The semiconductor industry lives on the cutting edge of technological progress. So why can’t it produce enough chips to keep the world moving?
Nearly two years after the pandemic-induced disruptions, a severe shortage of computer chips — the components at the heart of smartphones, laptops and countless other products — continues to affect manufacturers in the global economy.
Automakers have been forced to shut down production in recent months as sales fell because they couldn’t make enough cars. The shortage has impacted industries from game consoles and networking equipment to medical devices. In October, Apple blamed the chip shortage on its financial results, and Intel warned that the drought will likely extend into 2023.
In short, the semiconductor supply chain has been stretched in new ways that are deeply entrenched and difficult to solve. Demand is growing faster than chip makers can respond, especially for basic but widespread components that are subject to the kinds of wide variations in demand that make investments risky.
“It’s just astonishing that it has taken so long for the supply chain to recover after the global economy came to a standstill during Covid,” said Brian Matas, vice president of market research at IC Insights, an analyst firm that tracks the semiconductor industry.
For starters, the sheer size of the demand was surprising. In 2020, when Covid turned normal business upside down, the chip industry was already expecting a revival. Global chip sales fell 12 percent in 2019, according to the Semiconductor Industry Association. But in December 2019, the group forecast global sales would grow 5.9 percent in 2020 and 6.3 percent in 2021.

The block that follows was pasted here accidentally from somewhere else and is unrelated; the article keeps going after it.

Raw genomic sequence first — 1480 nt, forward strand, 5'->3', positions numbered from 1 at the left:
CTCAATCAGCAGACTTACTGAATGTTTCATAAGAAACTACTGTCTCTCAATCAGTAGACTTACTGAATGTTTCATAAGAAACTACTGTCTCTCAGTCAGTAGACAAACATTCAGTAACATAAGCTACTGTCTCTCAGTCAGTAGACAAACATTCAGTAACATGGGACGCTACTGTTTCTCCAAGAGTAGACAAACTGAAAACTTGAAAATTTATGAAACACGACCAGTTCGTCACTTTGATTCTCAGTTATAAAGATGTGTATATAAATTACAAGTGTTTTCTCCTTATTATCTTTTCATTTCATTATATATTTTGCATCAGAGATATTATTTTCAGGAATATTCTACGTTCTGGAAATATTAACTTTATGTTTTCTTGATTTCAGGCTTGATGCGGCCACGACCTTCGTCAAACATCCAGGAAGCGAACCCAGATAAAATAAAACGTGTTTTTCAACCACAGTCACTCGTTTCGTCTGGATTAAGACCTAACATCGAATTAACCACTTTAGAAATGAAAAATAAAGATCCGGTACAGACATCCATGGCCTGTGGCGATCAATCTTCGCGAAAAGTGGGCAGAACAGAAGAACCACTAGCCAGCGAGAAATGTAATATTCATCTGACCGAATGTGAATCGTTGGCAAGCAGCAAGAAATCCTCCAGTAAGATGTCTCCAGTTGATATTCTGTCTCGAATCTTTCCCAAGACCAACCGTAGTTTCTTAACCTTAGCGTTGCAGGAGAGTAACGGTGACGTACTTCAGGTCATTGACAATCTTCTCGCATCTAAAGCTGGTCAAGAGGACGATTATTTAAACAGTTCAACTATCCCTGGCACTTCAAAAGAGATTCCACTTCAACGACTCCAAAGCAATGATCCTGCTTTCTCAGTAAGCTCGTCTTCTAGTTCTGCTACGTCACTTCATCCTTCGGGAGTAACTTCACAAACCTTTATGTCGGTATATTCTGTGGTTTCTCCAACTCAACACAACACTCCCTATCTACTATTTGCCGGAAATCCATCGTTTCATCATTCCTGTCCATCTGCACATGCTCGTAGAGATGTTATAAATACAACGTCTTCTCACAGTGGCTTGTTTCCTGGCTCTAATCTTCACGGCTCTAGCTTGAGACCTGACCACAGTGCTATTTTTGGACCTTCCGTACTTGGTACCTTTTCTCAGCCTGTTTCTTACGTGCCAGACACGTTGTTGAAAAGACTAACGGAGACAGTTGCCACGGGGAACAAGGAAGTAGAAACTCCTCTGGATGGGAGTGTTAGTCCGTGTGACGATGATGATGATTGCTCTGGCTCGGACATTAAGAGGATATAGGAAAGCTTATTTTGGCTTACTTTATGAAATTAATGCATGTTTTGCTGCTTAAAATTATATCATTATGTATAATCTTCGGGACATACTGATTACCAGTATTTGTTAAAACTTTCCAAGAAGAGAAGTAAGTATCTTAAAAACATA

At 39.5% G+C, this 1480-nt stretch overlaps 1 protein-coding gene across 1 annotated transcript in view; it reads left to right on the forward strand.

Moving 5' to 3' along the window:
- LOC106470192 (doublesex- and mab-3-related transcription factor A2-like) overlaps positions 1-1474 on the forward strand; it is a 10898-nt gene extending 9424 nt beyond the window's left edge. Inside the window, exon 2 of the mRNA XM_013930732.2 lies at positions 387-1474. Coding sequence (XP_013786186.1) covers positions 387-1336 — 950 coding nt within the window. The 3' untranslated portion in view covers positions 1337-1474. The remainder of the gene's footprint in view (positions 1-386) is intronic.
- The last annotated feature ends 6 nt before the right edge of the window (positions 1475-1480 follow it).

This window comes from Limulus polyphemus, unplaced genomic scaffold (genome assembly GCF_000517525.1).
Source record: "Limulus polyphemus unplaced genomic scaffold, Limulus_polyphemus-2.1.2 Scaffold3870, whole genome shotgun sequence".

In fact, the latest figures show that sales increased by 29.7 percent between August 2020 and August 2021. Demand is driven by technologies such as cloud computing and 5G, along with an increasing use of chips in everything from cars to home appliances.
At the same time, US-imposed sanctions on Chinese companies such as Huawei, a leading manufacturer of smartphones and networking equipment, have prompted some Chinese companies to hoard as much supply as possible.
The surge in demand for high-tech products driven by telecommuting, lockdown ennui and a shift to e-commerce has only continued and has taken many by surprise, said David Yoffie, a Harvard Business School professor who previously served on Intel’s board. . †
Chipmakers didn’t realize the magnitude of the lingering demand until about a year ago, Yoffie says, but they can’t turn a dime. New factories for making chips cost billions of dollars and take years to build and equip. “It takes about two years to build a new factory,” notes Yoffie. “And factories have become a lot bigger, a lot more expensive and also a lot more complicated.”
This week, Sony and Taiwan Semiconductor Manufacturing Company, the world’s largest contract maker of chips, said it will invest $7 billion to build a factory that can produce older components, but it won’t start making chips until late 2024. Intel is also investing in several advanced new fabs, but those won’t come online until 2024 either.
Yoffie notes that only one company, ASML of the Netherlands, makes the extreme ultraviolet lithography machines needed to make advanced chips, and ASML can’t produce the machines fast enough to meet demand.
Another problem is that not all chips are created equal.